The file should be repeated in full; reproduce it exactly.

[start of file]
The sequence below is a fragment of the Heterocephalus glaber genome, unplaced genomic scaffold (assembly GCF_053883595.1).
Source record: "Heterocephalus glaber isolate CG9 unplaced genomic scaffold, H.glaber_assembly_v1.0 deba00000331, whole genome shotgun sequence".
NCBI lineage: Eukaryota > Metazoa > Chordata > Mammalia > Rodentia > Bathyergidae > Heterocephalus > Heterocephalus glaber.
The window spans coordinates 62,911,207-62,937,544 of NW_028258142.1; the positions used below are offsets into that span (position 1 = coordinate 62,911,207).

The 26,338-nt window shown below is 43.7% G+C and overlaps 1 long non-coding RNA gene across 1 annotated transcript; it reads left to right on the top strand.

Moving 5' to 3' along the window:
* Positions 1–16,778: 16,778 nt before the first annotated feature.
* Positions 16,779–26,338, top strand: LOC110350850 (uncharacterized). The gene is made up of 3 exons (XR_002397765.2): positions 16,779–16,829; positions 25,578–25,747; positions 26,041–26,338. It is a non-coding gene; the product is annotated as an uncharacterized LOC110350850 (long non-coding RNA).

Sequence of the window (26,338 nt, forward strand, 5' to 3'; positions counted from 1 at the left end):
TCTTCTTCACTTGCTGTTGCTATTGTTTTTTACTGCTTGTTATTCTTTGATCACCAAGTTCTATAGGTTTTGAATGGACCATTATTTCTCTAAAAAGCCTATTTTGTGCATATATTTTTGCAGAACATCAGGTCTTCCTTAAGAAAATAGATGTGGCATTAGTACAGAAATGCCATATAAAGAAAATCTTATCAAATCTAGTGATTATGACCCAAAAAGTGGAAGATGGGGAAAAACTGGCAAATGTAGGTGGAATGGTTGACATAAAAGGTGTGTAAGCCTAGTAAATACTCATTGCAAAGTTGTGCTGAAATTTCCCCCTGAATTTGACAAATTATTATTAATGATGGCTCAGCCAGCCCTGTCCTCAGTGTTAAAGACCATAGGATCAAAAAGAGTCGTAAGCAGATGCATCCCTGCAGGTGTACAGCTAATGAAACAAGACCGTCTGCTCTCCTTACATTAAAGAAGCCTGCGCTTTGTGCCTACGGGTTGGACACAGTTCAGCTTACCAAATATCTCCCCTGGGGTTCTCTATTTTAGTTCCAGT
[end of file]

The sequence below is a fragment of the Heterocephalus glaber genome, unplaced genomic scaffold (assembly GCF_053883595.1).
Source record: "Heterocephalus glaber isolate CG9 unplaced genomic scaffold, H.glaber_assembly_v1.0 deba00000331, whole genome shotgun sequence".
NCBI lineage: Eukaryota > Metazoa > Chordata > Mammalia > Rodentia > Bathyergidae > Heterocephalus > Heterocephalus glaber.
The window spans coordinates 62,911,207-62,937,544 of NW_028258142.1; the positions used below are offsets into that span (position 1 = coordinate 62,911,207).

The 26,338-nt window shown below is 43.7% G+C and overlaps 1 long non-coding RNA gene across 1 annotated transcript; it reads left to right on the top strand.

Moving 5' to 3' along the window:
* Positions 1–16,778: 16,778 nt before the first annotated feature.
* Positions 16,779–26,338, top strand: LOC110350850 (uncharacterized). The gene is made up of 3 exons (XR_002397765.2): positions 16,779–16,829; positions 25,578–25,747; positions 26,041–26,338. It is a non-coding gene; the product is annotated as an uncharacterized LOC110350850 (long non-coding RNA).

Sequence of the window (26,338 nt, forward strand, 5' to 3'; positions counted from 1 at the left end):
TCTTCTTCACTTGCTGTTGCTATTGTTTTTTACTGCTTGTTATTCTTTGATCACCAAGTTCTATAGGTTTTGAATGGACCATTATTTCTCTAAAAAGCCTATTTTGTGCATATATTTTTGCAGAACATCAGGTCTTCCTTAAGAAAATAGATGTGGCATTAGTACAGAAATGCCATATAAAGAAAATCTTATCAAATCTAGTGATTATGACCCAAAAAGTGGAAGATGGGGAAAAACTGGCAAATGTAGGTGGAATGGTTGACATAAAAGGTGTGTAAGCCTAGTAAATACTCATTGCAAAGTTGTGCTGAAATTTCCCCCTGAATTTGACAAATTATTATTAATGATGGCTCAGCCAGCCCTGTCCTCAGTGTTAAAGACCATAGGATCAAAAAGAGTCGTAAGCAGATGCATCCCTGCAGGTGTACAGCTAATGAAACAAGACCGTCTGCTCTCCTTACATTAAAGAAGCCTGCGCTTTGTGCCTACGGGTTGGACACAGTTCAGCTTACCAAATATCTCCCCTGGGGTTCTCTATTTTAGTTCCAGT